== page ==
Harness the Energy

Capturing the energy of a scene can be one of the most difficult challenges an artist faces. It requires more than a realistic rendering?it?s about giving life to the piece. The solution for Santa Barbara, California, artist Kate Yarbrough is a fast approach to her subject. “I like to paint quickly. I almost never sketch with a pencil,” she says. “I like to draw with my brush.”


Ellwood Bluffs (oil, 24×36) was a finalist in The Artist?s Magazine?s 2001 Art Competition.

Starting with a dark color and then painting in the shapes, Yarbrough hammers out the design in color. From there she washes on the lighter shapes, always working wet-into-wet. “I don?t like a lot of detail,” she says. “It’s satisfying when you’re painting part-time like I have to–you want to see results quickly–so I use big brushes and paint alla prima.” Maintaining visible brushstrokes throughout the process is also important to Yarbrough, who prefers a painterly approach to photorealism.

Living in a town with so many inspiring scenes and so many artists is both a blessing and a struggle for Yarbrough. “So many people in Santa Barbara paint that it?s a challenge to do something well and do something unique,” she says. “We keep each other on our toes.” As with many Santa Barbara painters, plein air painting helps keep Yarbrough?s work fresh. She was struck by the scene in Ellwood Bluffs (above, left), while hiking with a friend. “Late afternoon on the bluffs is just arresting,” she says. “The bluffs are usually tan or white, but they just go golden at the end of the day.” Yarbrough returned to paint the scene on location and then went to a larger format in the studio. As with practically all her paintings, she relied on a limited palette to re-create the scene. Alizarin crimson, viridian green, cadmium red, cadmium yellow, ultramarine blue and white are her staples, but she sometimes buys a new color if the painting demands something she can?t mix from these.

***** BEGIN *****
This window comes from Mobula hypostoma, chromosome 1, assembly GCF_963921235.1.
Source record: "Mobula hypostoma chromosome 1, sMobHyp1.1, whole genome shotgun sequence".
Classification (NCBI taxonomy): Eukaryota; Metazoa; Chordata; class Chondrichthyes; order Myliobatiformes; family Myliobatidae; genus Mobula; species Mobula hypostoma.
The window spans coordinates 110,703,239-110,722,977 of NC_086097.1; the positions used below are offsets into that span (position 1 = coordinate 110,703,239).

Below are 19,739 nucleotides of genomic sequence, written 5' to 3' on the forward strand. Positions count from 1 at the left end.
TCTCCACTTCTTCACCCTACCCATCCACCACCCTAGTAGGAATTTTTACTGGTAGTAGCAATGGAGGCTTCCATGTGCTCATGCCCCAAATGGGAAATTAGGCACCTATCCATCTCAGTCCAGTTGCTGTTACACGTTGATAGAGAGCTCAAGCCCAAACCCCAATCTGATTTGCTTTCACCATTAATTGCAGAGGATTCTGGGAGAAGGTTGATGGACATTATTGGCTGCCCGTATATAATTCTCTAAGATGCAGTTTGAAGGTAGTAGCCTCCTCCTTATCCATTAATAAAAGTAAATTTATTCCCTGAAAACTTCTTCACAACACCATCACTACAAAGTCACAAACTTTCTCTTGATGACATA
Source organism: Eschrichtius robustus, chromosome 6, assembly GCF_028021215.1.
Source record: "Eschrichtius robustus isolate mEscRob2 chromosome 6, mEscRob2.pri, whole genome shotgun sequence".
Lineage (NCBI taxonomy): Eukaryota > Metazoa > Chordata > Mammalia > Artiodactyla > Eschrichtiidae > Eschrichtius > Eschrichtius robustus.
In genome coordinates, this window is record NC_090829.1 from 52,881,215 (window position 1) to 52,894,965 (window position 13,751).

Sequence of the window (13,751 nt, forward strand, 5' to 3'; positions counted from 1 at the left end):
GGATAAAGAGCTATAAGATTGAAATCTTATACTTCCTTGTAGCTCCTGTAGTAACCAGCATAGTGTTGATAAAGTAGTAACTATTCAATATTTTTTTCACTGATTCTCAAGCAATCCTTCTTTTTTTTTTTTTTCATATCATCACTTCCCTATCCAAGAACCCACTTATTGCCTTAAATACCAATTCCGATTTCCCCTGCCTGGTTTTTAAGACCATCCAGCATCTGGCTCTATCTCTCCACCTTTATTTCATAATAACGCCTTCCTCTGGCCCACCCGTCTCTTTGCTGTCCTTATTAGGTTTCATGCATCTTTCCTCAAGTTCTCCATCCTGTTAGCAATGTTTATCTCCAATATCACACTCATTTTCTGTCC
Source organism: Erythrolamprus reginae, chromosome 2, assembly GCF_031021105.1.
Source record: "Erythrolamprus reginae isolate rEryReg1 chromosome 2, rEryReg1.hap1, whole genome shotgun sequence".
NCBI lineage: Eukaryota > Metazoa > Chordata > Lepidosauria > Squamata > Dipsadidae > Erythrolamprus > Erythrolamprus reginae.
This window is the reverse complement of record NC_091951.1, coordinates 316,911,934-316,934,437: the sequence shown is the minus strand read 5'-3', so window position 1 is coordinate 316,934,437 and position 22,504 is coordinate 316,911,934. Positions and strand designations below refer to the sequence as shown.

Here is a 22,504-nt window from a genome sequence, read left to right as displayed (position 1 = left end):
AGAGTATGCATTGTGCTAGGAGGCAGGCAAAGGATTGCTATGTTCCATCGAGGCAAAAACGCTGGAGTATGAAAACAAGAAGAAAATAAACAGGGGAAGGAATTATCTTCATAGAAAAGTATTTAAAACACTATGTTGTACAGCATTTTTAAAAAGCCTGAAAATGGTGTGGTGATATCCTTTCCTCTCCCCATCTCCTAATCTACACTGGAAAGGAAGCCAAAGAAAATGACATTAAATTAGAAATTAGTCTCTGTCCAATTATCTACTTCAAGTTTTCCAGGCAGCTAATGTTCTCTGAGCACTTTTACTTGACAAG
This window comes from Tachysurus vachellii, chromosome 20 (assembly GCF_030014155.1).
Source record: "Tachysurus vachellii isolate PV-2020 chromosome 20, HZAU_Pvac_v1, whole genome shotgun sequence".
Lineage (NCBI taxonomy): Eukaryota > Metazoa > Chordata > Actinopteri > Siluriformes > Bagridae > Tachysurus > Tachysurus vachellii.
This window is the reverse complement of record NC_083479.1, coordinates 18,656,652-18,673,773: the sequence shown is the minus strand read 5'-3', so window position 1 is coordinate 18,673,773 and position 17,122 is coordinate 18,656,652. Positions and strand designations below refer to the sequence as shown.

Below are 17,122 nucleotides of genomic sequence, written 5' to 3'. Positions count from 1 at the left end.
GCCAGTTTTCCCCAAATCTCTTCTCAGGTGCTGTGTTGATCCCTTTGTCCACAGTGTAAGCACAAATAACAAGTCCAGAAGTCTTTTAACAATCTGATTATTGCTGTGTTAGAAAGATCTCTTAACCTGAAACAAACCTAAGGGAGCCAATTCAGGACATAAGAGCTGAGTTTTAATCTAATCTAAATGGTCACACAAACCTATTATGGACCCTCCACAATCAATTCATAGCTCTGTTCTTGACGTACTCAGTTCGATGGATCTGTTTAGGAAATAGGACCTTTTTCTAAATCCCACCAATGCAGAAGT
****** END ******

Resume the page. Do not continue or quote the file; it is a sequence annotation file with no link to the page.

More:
Although she developed a love of art at an early age, it wasn?t until recently that she began working as a part-time graphic designer and part-time fine artist. After studying at the Academy of Art in Memphis, Tennessee, Yarbrough began working in commercial art in the late ?60s. When she moved to the West Coast, she took more art classes at the University of California, Santa Barbara, and Santa Barbara City College. But working full-time, left her little time or energy for her fine art. Now that she?s devoting more time her own work, she says she?s much more fulfilled. “I had to decide which I?d rather do, have a comfortable salary or struggle a little bit but get to paint,” she says. “Commercial art is governed by your vendors and clients, whereas your personal art is your own. It?s been very liberating and exciting.”

A native of Nashville, Tennessee, Michael Shane Neal began his career as a portrait artist in college and has been an instructor for nearly 10 years. His work includes private, corporate and institutional portraits for collections all across the country. He’s a member of many organizations, including the National Arts Club of New York City, the Allied Artists of America and the Portrait Society of America, at whose 2001 exhibition he won the Grand Prize.

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